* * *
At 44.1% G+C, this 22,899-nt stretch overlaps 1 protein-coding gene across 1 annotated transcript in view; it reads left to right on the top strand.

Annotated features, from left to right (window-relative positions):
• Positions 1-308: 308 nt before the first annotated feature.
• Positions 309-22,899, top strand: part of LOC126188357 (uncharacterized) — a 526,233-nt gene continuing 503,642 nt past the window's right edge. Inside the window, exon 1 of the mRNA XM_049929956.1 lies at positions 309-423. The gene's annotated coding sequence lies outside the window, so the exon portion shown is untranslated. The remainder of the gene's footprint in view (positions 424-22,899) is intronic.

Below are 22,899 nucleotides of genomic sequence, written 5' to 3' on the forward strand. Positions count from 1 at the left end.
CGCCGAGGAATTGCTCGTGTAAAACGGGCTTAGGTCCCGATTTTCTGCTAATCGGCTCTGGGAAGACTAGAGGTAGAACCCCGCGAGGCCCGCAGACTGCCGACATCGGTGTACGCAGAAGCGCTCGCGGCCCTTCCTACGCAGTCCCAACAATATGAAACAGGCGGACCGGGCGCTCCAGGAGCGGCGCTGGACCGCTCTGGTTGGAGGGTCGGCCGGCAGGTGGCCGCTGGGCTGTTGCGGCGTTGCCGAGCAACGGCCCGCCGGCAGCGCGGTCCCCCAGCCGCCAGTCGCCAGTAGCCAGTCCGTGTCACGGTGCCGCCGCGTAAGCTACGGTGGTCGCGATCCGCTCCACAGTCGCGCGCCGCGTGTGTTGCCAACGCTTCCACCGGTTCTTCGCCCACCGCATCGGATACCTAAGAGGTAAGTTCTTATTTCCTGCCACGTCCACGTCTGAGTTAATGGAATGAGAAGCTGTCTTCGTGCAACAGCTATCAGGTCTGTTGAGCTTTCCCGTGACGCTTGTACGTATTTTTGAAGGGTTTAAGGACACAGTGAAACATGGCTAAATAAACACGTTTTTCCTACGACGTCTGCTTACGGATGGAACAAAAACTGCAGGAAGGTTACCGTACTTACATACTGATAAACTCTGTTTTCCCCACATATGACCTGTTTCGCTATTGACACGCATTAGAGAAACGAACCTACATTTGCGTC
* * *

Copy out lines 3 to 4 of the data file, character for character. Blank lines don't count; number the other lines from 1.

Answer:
• Positions 1-308: 308 nt before the first annotated feature.
• Positions 309-22,899, top strand: part of LOC126188357 (uncharacterized) — a 526,233-nt gene continuing 503,642 nt past the window's right edge. Inside the window, exon 1 of the mRNA XM_049929956.1 lies at positions 309-423. The gene's annotated coding sequence lies outside the window, so the exon portion shown is untranslated. The remainder of the gene's footprint in view (positions 424-22,899) is intronic.